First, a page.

Tuesday, October 19, 2010


Andrew Sullivan does a point-by-point rebuttal of Rick Hertzberg's defense of why he's a liberal, then suggests we all discuss. Here's Hertzberg:
I value political liberty and political rights (freedom of thought, speech, conscience, and the press, the right to vote, civil equality) more highly than economic liberty and economic rights (property rights, freedom of enterprise, freedom from want, economic equality). I’m in favor of progressive taxation and generous public provision of education, pensions, and health care. I think people should have enough to eat and a roof over their heads, even if they haven’t done much to deserve it. I reject the idea that the market is the singular bedrock of society while everything else is a parasitical growth. I want government to do something about environmental degradation and gross social and economic inequality. I’m a secularist and a supporter of equal rights for women and gays. And when it comes to wanting World Peace, I’m practically a Miss America contestant. So I’m a liberal.

Here's Andrew:

I also revere political rights (freedom of thought, speech, conscience, and the press, the right to vote, civil equality) but regard them as underpinned by the emergence of the autonomous individual that modern economic liberty made possible. I believe in simple and flat taxation of income and consumption and a generous public provision of education (the key to opportunity), but I think the welfare state should remain a minimal safety net and means-test benefits for those who are in real need, not grant them to everyone regardless of wealth. I believe in universal better-than-bare-bones healthcare, but oppose the government controlling it, and would be fine with the wealthier buying more of it and thereby getting better treatment.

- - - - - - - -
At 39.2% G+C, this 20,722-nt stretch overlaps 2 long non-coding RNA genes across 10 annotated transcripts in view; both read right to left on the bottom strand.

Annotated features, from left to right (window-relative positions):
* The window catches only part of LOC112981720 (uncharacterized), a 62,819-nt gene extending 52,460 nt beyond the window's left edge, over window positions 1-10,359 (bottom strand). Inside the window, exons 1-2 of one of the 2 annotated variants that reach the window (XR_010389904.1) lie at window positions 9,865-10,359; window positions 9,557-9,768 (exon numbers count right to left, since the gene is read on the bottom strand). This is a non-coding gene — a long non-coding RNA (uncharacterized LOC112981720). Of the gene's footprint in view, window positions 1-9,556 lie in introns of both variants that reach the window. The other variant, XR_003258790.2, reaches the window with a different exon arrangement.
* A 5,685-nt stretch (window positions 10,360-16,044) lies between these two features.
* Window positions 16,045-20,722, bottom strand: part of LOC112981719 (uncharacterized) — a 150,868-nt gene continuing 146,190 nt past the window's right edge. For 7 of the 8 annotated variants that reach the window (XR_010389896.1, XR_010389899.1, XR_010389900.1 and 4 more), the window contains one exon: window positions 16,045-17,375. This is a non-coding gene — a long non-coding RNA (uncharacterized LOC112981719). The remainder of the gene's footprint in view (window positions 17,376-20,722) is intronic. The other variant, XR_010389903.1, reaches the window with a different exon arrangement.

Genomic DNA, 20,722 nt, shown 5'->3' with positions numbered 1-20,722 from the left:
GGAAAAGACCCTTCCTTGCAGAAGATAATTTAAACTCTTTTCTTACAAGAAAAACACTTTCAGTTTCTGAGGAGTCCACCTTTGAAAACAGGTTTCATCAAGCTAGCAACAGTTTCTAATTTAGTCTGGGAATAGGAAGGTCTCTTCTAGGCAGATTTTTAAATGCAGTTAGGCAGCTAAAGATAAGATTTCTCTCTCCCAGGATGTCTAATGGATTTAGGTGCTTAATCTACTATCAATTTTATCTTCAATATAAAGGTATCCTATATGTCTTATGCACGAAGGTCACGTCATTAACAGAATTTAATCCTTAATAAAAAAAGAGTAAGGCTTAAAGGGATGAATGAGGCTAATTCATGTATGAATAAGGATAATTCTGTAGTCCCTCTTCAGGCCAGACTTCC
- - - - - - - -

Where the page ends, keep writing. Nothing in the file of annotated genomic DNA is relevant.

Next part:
I don't believe in mandatory provision of food and shelter to those who have decided to be free-loaders, as opposed to the unlucky or incapable. I think the market is the least worst system of allocating wealth and creating growth without which no welfare safety net can be afforded. I think the government absolutely has a role in protecting
public goods like the environment, but should do so with great modesty about the limits of its own wisdom. I believe government should only try to redress economic inequality if such inequality becomes so great it threatens social cohesion and stability. I'm a secularist because I am also a believer, think the state hurts faith, rather than enables it, and that Christianity is more authentic the further from actual power it gets. I believe in world peace but also believe that this can only be achieved by the threat of war at times, and that military action should be a very last resort - but a real one, against those who would threaten us or destabilize the world.

And here's me, point by point: